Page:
When reviewing the studies they discovered that ethylmercury is rapidly metabolized and cleared from the body reducing the risk of neurotoxicity; the basis for my comments.

    In the Pichichero study, the FDA article states,

    Blood levels of mercury did not exceed safety guidelines for methyl mercury for all infants in these studies. Further, mercury was cleared from the blood in infants exposed to thimerosal faster than would be predicted for methyl mercury; infants excreted significant amounts of mercury in stool after thimerosal exposure, thus removing mercury from their bodies. These results suggest that there are differences in the way that thimerosal and methyl mercury are distributed, metabolized, and excreted. Thimerosal appears to be removed from the blood and body more rapidly than methyl mercury.

    It was determined later that ethylmercury is cleared from the body and the brain significantly faster than methylmercury, revising the late 1990’s overly conservative estimates of risk. A 2008 study found that the half-life of blood mercury after vaccination averages 3.7 days for newborns and infants, much shorter than the 44 days for methylmercury.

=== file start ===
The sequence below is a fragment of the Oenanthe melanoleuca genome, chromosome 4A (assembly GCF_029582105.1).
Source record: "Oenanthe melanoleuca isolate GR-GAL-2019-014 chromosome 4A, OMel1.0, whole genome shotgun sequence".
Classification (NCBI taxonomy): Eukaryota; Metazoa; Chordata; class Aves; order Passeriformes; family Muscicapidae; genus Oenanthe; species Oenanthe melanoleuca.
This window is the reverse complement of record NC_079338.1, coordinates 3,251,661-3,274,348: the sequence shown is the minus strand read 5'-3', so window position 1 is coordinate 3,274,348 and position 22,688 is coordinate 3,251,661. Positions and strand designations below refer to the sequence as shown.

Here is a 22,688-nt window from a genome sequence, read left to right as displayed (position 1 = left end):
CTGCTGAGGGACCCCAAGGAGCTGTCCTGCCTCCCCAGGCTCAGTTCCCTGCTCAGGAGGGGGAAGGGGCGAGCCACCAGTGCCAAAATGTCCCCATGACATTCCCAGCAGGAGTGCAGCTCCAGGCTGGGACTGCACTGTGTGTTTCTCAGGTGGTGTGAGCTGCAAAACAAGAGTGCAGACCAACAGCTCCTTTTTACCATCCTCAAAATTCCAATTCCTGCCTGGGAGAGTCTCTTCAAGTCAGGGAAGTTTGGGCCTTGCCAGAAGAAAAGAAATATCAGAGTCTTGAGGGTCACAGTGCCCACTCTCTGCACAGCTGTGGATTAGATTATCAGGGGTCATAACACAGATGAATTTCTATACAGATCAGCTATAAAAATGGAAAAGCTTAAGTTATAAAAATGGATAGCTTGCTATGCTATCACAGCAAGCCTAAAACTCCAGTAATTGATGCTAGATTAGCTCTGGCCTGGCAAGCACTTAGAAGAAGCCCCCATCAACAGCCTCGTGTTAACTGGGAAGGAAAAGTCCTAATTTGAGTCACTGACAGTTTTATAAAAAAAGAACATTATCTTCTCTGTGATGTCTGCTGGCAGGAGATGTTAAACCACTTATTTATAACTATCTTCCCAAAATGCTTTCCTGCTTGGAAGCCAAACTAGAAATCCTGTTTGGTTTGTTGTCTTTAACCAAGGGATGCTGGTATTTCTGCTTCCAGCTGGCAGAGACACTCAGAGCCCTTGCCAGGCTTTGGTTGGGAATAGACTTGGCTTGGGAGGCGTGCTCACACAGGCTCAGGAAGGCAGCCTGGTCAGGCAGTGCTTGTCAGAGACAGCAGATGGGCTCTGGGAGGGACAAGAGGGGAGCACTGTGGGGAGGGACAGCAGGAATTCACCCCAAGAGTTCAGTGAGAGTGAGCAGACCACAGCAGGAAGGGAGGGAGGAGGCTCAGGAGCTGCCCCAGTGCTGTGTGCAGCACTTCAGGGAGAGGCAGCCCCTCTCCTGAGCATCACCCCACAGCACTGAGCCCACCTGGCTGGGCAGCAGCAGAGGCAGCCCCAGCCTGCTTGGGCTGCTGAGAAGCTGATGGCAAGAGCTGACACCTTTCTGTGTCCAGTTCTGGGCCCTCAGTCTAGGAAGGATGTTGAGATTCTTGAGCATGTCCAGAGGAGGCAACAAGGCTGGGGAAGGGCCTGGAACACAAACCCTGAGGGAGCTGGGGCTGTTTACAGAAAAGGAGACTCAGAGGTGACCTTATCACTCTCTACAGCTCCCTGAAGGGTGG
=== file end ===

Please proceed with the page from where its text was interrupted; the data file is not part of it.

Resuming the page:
My point is that toxicity is related to dose and the compound in question. The doses found in the flu vaccine have not been shown to have a deleterious effect on infants and children.

    Thanks again for your comments and taking the time to provide feedback.


    Toxicology of thiomersal: Clarkson TW (2002). “The three modern faces of mercury”. Environ Health Perspect 110 (S1): 11–23. PMID 11834460.

    Pichichero ME, Gentile A, Giglio N et al. (2008). “Mercury levels in newborns and infants after receipt of thimerosal-containing vaccines”. Pediatrics 121 (2): e208–14. doi:10.1542/peds.2006-3363. PMID 18245396.

Send a Comment